Six high-tech companies will invest $1.5 billion in the Mohawk Valley to create more than 1,000 high-tech jobs and help grow a second nanotechnology hub upstate, Gov. Andrew Cuomo said Thursday.
The Grand Forks Herald reports that Denmark-based LM Wind Power expects to have 570 employees at its North Dakota facility by the end of the year.
An apparel-maker that produces T-shirts, socks and other clothing plans a $250 million factory expansion that will add about 500 jobs in the next three years.
Telecommunications equipment maker Alcatel-Lucent SA said Tuesday that it plans to cut 10,000 jobs worldwide over the next two years, the latest cost-cutting drive from the loss-making company.
The increase in natural gas production has had a devastating impact on coal country, forcing many miners to seek employment elsewhere. Eastern Kentucky has lost 42 percent of its mining jobs, and CBS News' Jeff Glor reports from one of the hardest-hit towns.
Lockheed Martin says it will furlough 3,000 employees on Monday due to the government shutdown. The defense company said Friday that the number of employees put on furlough will increase weekly if the shutdown continues.
About 80 workers are expected to lose their jobs over the next 15 months as Cummins Filtration closes down its operations in the northern Iowa city of Lake Mills. Cummins Inc. spokesman John Mills says employees will receive severance and outplacement services.
Georgia Gov. Nathan Deal has announced a floor covering manufacturer is planning to expand its plant in Morgan County and create more than 200 new jobs. Deal announced Thursday that Mannington Mills is planning to create 219 new jobs as it expands its Plant in Madison — about 30 miles south of Athens. Deal says the company is planning to invest $50 million in the expansion.
The bitter blame game continued with the still employed politicians in DC - while as many as a million workers were sent home on Tuesday, out of work and out of luck. The government's partial shutdown also means the September jobs report is being postponed. The workers who produce it aren't deemed "essential," which is why they're among the 800,000 federal employees being furloughed.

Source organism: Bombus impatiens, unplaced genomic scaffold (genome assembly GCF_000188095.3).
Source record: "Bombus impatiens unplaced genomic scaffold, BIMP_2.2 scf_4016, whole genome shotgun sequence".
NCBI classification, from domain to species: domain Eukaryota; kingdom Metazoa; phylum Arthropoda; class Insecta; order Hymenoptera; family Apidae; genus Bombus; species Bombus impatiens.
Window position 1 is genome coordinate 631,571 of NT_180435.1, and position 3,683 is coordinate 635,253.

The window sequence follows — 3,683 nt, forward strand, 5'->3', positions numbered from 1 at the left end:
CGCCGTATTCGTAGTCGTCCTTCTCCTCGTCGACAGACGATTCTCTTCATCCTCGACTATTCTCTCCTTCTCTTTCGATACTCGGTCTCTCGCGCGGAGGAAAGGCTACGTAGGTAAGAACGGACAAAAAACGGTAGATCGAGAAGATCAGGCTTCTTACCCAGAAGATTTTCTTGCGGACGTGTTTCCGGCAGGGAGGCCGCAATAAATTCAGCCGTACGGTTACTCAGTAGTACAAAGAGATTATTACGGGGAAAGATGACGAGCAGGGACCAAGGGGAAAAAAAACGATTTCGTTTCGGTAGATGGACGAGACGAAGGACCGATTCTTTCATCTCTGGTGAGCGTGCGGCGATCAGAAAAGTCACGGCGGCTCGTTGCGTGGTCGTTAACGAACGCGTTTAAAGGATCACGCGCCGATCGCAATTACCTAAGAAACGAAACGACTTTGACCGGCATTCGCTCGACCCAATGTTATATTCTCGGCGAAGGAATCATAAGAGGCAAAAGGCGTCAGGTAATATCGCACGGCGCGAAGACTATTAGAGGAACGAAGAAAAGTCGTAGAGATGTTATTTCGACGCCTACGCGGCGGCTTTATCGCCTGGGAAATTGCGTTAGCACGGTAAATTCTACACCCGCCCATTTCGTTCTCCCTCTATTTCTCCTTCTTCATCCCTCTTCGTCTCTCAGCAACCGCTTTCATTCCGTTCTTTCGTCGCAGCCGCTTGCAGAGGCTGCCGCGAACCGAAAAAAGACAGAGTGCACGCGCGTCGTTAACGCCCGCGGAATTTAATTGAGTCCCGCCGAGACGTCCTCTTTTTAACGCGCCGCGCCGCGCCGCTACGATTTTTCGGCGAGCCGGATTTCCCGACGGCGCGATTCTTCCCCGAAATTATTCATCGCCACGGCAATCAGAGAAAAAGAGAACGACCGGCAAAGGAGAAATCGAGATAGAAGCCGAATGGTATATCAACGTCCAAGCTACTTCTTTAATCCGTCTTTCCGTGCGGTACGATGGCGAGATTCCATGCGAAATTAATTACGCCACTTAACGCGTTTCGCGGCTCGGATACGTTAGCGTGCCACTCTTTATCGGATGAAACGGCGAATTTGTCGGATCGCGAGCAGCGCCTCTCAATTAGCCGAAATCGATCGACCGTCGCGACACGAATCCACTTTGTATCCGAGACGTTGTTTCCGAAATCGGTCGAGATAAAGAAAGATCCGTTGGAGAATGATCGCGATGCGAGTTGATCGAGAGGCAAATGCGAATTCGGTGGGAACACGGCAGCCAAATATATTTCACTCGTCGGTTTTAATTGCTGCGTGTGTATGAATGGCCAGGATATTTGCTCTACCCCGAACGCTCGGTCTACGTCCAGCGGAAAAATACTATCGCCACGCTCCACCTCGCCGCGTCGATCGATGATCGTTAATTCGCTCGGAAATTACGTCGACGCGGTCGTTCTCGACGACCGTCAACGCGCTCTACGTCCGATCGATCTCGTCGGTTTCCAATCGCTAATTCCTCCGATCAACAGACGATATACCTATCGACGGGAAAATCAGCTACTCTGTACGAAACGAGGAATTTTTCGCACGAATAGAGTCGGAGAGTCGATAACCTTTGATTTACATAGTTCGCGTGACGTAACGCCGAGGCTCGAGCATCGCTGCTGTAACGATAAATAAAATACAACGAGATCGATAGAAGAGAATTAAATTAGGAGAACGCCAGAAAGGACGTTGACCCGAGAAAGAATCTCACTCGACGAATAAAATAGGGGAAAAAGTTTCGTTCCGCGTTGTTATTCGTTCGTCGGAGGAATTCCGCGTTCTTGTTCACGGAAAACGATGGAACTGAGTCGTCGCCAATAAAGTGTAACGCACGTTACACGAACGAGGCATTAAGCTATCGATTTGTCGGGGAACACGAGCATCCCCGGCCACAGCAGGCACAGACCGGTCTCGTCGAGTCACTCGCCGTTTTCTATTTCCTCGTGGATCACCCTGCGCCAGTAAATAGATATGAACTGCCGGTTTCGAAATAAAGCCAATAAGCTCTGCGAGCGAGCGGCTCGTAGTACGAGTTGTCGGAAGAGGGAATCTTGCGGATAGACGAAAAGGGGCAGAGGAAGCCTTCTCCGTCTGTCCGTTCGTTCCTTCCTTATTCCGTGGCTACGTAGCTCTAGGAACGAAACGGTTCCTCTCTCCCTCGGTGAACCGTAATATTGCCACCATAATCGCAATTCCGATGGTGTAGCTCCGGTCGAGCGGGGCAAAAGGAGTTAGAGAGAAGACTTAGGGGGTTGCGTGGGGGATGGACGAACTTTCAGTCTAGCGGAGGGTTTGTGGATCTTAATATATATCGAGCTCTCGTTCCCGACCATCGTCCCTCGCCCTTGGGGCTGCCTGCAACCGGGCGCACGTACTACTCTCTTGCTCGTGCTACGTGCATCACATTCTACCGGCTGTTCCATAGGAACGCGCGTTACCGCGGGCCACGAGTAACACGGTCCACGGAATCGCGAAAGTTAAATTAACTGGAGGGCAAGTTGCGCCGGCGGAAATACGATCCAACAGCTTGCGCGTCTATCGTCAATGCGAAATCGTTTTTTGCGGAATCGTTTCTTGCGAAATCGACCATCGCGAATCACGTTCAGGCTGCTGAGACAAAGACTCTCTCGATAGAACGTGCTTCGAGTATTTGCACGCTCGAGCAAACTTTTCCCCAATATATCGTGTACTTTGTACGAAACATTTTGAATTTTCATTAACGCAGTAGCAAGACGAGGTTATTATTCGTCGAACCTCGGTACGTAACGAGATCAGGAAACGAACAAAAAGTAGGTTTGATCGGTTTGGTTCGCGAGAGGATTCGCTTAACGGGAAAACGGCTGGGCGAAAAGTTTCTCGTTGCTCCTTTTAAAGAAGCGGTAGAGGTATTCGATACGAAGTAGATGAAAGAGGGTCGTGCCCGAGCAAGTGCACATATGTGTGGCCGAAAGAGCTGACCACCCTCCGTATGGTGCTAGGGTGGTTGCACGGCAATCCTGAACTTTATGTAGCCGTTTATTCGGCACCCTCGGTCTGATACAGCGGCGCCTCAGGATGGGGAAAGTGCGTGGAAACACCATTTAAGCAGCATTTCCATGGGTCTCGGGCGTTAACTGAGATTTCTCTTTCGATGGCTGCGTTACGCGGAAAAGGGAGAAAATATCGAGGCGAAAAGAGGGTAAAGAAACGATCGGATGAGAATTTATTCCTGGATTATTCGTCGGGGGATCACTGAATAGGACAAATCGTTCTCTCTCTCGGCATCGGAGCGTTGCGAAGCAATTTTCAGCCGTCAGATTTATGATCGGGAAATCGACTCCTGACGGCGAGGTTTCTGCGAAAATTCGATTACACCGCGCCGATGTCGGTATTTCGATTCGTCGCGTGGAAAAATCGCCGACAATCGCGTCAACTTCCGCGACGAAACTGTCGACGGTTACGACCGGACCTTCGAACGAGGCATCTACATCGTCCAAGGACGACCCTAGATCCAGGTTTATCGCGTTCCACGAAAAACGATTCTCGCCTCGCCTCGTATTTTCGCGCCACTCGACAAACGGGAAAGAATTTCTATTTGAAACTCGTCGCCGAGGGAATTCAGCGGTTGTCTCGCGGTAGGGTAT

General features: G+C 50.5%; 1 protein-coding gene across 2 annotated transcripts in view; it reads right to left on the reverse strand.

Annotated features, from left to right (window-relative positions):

A northeast Ohio company that manufactured cancer drugs is closing, and more than 1,000 jobs will be lost. Ben Venue Laboratories Inc. said Thursday it will stop production by the end of this year. The Bedford company says all 1,100 jobs will be phased out starting this month and continuing into next year.
The latest victims of the government's partial shutdown: policy wonks, politicians and TV talking heads who are losing their monthly opportunity to dissect the jobs report issued by the Bureau of Labor Statistics. It happens the first Friday of the month at 8:30 a.m. Eastern time. Except this Friday.
United Technologies Corp. says it may furlough more than 5,000 workers if the U.S. government shutdown continues into next month. The company said Wednesday that its Sikorsky division, which makes Black Hawk helicopters, would be hit first. It expects nearly 2,000 employees, including those employed at facilities in Connecticut, Florida and Alabama, will be furloughed on Monday.
A Germany-based automotive supplier is planning to build a new production plant in Kentucky. The $120 million facility will be called Bilstein Cold Rolled Steel and will employ 90 workers. The company says it is building the 150,000-square-foot facility to better serve its North American auto industry customers.
Amid the Washington shut down that furloughed nearly a million government workers, the private sector isn't doing much better. U.S. companies added just 166,000 jobs last month, which is fewer than economists had expected. Analysts say the softer numbers have renewed worries on Wall Street.